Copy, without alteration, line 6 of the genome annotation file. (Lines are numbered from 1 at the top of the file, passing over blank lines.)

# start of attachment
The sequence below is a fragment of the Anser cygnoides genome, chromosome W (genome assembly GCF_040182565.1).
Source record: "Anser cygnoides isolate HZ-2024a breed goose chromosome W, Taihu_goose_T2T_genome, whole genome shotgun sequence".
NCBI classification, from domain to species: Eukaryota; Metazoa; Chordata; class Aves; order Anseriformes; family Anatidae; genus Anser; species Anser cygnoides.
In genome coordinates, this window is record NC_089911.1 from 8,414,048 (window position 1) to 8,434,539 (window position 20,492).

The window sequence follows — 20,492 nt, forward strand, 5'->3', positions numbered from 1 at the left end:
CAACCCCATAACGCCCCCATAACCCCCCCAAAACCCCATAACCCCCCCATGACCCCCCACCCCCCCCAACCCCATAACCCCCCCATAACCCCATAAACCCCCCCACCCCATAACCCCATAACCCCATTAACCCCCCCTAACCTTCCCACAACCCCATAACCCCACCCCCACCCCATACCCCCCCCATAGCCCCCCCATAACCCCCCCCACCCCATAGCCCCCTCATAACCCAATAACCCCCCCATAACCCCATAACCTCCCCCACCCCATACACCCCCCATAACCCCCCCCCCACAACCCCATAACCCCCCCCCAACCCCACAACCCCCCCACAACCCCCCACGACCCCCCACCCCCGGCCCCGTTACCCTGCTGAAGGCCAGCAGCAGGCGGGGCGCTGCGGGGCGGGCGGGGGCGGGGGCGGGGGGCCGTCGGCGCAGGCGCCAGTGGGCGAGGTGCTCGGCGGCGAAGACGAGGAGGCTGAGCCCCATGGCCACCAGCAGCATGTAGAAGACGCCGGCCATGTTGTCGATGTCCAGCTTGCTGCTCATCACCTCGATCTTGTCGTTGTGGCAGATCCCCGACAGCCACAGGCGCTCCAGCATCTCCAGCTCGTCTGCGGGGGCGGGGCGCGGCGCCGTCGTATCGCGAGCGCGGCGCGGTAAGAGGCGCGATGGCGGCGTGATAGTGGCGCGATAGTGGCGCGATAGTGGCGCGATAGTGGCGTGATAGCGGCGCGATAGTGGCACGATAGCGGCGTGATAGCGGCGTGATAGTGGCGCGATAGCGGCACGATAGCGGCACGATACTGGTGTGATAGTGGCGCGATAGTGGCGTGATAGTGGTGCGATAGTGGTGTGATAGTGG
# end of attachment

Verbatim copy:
CAACCCCATAACGCCCCCATAACCCCCCCAAAACCCCATAACCCCCCCATGACCCCCCACCCCCCCCAACCCCATAACCCCCCCATAACCCCATAAACCCCCCCACCCCATAACCCCATAACCCCATTAACCCCCCCTAACCTTCCCACAACCCCATAACCCCACCCCCACCCCATACCCCCCCCATAGCCCCCCCATAACCCCCCCCACCCCATAGCCCCCTCATAACCCAATAACCCCCCCATAACCCCATAACCTCCCCCACCCCATACACCCCCCATAACCCCCCCCCCACAACCCCATAACCCCCCCCCAACCCCACAACCCCCCCACAACCCCCCACGACCCCCCACCCCCGGCCCCGTTACCCTGCTGAAGGCCAGCAGCAGGCGGGGCGCTGCGGGGCGGGCGGGGGCGGGGGCGGGGGGCCGTCGGCGCAGGCGCCAGTGGGCGAGGTGCTCGGCGGCGAAGACGAGGAGGCTGAGCCCCATGGCCACCAGCAGCATGTAGAAGACGCCGGCCATGTTGTCGATGTCCAGCTTGCTGCTCATCACCTCGATCTTGTCGTTGTGGCAGATCCCCGACAGCCACAGGCGCTCCAGCATCTCCAGCTCGTCTGCGGGGGCGGGGCGCGGCGCCGTCGTATCGCGAGCGCGGCGCGGTAAGAGGCGCGATGGCGGCGTGATAGTGGCGCGATAGTGGCGCGATAGTGGCGCGATAGTGGCGTGATAGCGGCGCGATAGTGGCACGATAGCGGCGTGATAGCGGCGTGATAGTGGCGCGATAGCGGCACGATAGCGGCACGATACTGGTGTGATAGTGGCGCGATAGTGGCGTGATAGTGGTGCGATAGTGGTGTGATAGTGG